Below is the speech that I gave last Friday. I was so thrilled to be able to do it. I hope you enjoy it!
"Good evening! Thank you for sharing in this long-awaited joyous occasion with us. On behalf of my classmates and myself, I would like to start off by thanking everyone’s friends and families for being here. For the past year and a half, you have been so understanding when we have failed to return phone calls, backed out on plans at the last minute, got too involved in writing care plans to make dinner, and were too tired to clean the house, wash the dishes, and do the laundry. We studied through family outings and birthday parties, but you still stood by us. Thank you. We have been tired, stressed, worried, and on-edge with bouts of laughing or crying for no reason. And then there were those stories about clinicals that always came at inopportune times – like at the dinner table. On behalf of my classmates and myself, we apologize and thank you for having faith in us and helping us follow our dreams of becoming nurses. We would not be here today without you.
We would also like to thank all of our instructors for guiding us in our journey. You have taught us to be more efficient, helped us overcome boundaries we thought were impossible, and encouraged us to do things we never thought we were capable of doing. You have opened your hearts to us and were available to us 24/7. You have seen us thru the good times and the bad times. Thank you for being such great role models and an inspiration to be phenomenal nurses like you.
The past year and a half at times seemed slow and painful, but at other times flew by. It seems like it was just yesterday that we had the deer in headlites look on the first day of nursing school as we realized the road we had ahead of us. We quickly learned that days got longer and the amount of time that we slept got shorter. Nothing could have prepared us for waking up at 4:45 to go to clinicals. Those were the mornings when I wondered exactly what was I getting myself into? But it is amazing what a pit-stop at Starbucks can do!
Nursing school has taught us many things. We have learned, not just nursing procedures and skills, but we have also learned to not be judgmental - to find out the story before we draw a conclusion. We have learned to love no matter what, how to truly care for whomever is in that hospital bed on the other side of the door. We have learned to treat our patients as we would want our family and friends to be treated – with kindness, compassion, and dignity.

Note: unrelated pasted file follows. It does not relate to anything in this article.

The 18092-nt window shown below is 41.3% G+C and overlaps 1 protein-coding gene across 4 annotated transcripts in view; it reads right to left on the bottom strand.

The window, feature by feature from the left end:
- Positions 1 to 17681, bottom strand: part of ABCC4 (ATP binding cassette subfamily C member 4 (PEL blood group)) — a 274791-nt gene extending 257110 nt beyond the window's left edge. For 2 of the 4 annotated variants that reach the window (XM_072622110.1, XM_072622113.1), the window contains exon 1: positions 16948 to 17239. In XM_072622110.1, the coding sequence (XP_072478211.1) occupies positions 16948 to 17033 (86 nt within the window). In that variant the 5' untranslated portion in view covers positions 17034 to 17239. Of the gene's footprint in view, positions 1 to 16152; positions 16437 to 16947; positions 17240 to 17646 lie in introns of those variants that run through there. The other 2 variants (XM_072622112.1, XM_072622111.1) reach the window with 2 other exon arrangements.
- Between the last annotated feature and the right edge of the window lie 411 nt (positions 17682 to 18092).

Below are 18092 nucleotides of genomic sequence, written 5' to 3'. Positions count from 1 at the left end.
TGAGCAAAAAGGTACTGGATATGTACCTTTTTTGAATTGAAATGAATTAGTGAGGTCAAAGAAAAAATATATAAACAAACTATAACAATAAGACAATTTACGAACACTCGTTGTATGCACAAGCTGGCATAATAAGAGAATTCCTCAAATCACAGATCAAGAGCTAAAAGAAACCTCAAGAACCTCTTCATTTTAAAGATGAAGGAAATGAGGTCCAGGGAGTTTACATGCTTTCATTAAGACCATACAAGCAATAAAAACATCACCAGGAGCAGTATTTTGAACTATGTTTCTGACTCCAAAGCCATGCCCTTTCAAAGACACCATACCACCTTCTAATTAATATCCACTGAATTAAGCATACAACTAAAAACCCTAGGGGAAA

We have learned to really listen to what people are saying as opposed to just hearing what they are saying. We are eager to join the frontlines in making this world a better place.
My desire to be a nurse started when I was very young. I remember when I was about 3, I would make my mom take the rubber bands from the bottom of the broccoli and write my teddy bear’s name on it so it would be a hospital bracelet for him. My teachers from grammar school still remember that I wanted to be a NICU nurse since I was in second grade. I had all intentions of fulfilling my dream when I went away to college, but hit a few bumps in the road and quickly realized that, while this is what I wanted in life, I was not ready to take that journey. After years of trying to find a job that I loved doing and receiving articles about nursing from my mom in the mail, I knew that I had to follow my dream and pursue my passion. April 10th, 2008 will forever be ingrained in my head. I was in my A&P 2 class and one of my fellow classmates asked me if I had gotten my acceptance letter yet. Well, I sat about halfway thru the class and realized that there was no way that I could sit there for the remainder of the time. The 25 minute drive home seemed to last for hours. When I got back to my condo, I called my mom and went down to the mailroom. There it was. An envelope sitting in there just staring at me. Depending on what the response was, I did not want to have a breakdown in the lobby, so I went back upstairs. As I stood there with my heart pounding, my mom started to say, “Marisa, don’t be disappointed if….” Before she could get the sentence out, I started crying. The letter said Congratulations. That was all I needed to see. It was the beginning of my long-awaited journey. And I am sure that many of my classmates have similar stories about their experience.
Right now, we are needed more than ever and our challenge is to learn how to be passionate about our work and be just as excited about nursing 30 years from now as we are tonite.
As this journey comes to an end and we begin the next, I think about the memories we have made that will last a lifetime and the friendships that will endure. After today, many of us will part ways, but we will all have one thing in common. We are nurses. Wherever life takes us, we will make a difference in someone’s life. I would like to leave you with this quote: “To do what nobody else will do, in a way that nobody else can do, in spite of all we go through; that is to be a nurse.”
Congratulations, guys! We made it!"